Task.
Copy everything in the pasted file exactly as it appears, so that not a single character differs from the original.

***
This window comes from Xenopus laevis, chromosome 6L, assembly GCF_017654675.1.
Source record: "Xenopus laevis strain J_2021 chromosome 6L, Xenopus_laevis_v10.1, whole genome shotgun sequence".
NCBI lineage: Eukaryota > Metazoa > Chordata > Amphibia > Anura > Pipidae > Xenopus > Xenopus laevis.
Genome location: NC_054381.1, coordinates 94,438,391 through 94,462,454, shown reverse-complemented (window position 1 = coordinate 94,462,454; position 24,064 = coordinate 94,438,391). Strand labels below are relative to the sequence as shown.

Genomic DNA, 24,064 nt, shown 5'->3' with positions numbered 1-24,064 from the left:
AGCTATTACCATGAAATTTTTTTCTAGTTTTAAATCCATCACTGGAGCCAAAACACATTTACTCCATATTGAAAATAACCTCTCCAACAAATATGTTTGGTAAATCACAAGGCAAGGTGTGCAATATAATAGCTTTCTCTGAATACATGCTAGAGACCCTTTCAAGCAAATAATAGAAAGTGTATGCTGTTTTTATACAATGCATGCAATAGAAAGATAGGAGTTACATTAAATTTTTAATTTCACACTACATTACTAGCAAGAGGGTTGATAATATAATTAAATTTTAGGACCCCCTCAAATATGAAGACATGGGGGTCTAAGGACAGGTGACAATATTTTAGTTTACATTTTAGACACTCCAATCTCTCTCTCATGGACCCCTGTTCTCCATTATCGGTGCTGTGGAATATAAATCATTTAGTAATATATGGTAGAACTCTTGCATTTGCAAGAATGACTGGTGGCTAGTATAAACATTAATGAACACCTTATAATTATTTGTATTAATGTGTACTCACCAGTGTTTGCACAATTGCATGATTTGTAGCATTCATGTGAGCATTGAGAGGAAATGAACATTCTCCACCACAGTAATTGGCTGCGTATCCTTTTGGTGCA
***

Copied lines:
This window comes from Xenopus laevis, chromosome 6L, assembly GCF_017654675.1.
Source record: "Xenopus laevis strain J_2021 chromosome 6L, Xenopus_laevis_v10.1, whole genome shotgun sequence".
NCBI lineage: Eukaryota > Metazoa > Chordata > Amphibia > Anura > Pipidae > Xenopus > Xenopus laevis.
Genome location: NC_054381.1, coordinates 94,438,391 through 94,462,454, shown reverse-complemented (window position 1 = coordinate 94,462,454; position 24,064 = coordinate 94,438,391). Strand labels below are relative to the sequence as shown.

Genomic DNA, 24,064 nt, shown 5'->3' with positions numbered 1-24,064 from the left:
AGCTATTACCATGAAATTTTTTTCTAGTTTTAAATCCATCACTGGAGCCAAAACACATTTACTCCATATTGAAAATAACCTCTCCAACAAATATGTTTGGTAAATCACAAGGCAAGGTGTGCAATATAATAGCTTTCTCTGAATACATGCTAGAGACCCTTTCAAGCAAATAATAGAAAGTGTATGCTGTTTTTATACAATGCATGCAATAGAAAGATAGGAGTTACATTAAATTTTTAATTTCACACTACATTACTAGCAAGAGGGTTGATAATATAATTAAATTTTAGGACCCCCTCAAATATGAAGACATGGGGGTCTAAGGACAGGTGACAATATTTTAGTTTACATTTTAGACACTCCAATCTCTCTCTCATGGACCCCTGTTCTCCATTATCGGTGCTGTGGAATATAAATCATTTAGTAATATATGGTAGAACTCTTGCATTTGCAAGAATGACTGGTGGCTAGTATAAACATTAATGAACACCTTATAATTATTTGTATTAATGTGTACTCACCAGTGTTTGCACAATTGCATGATTTGTAGCATTCATGTGAGCATTGAGAGGAAATGAACATTCTCCACCACAGTAATTGGCTGCGTATCCTTTTGGTGCA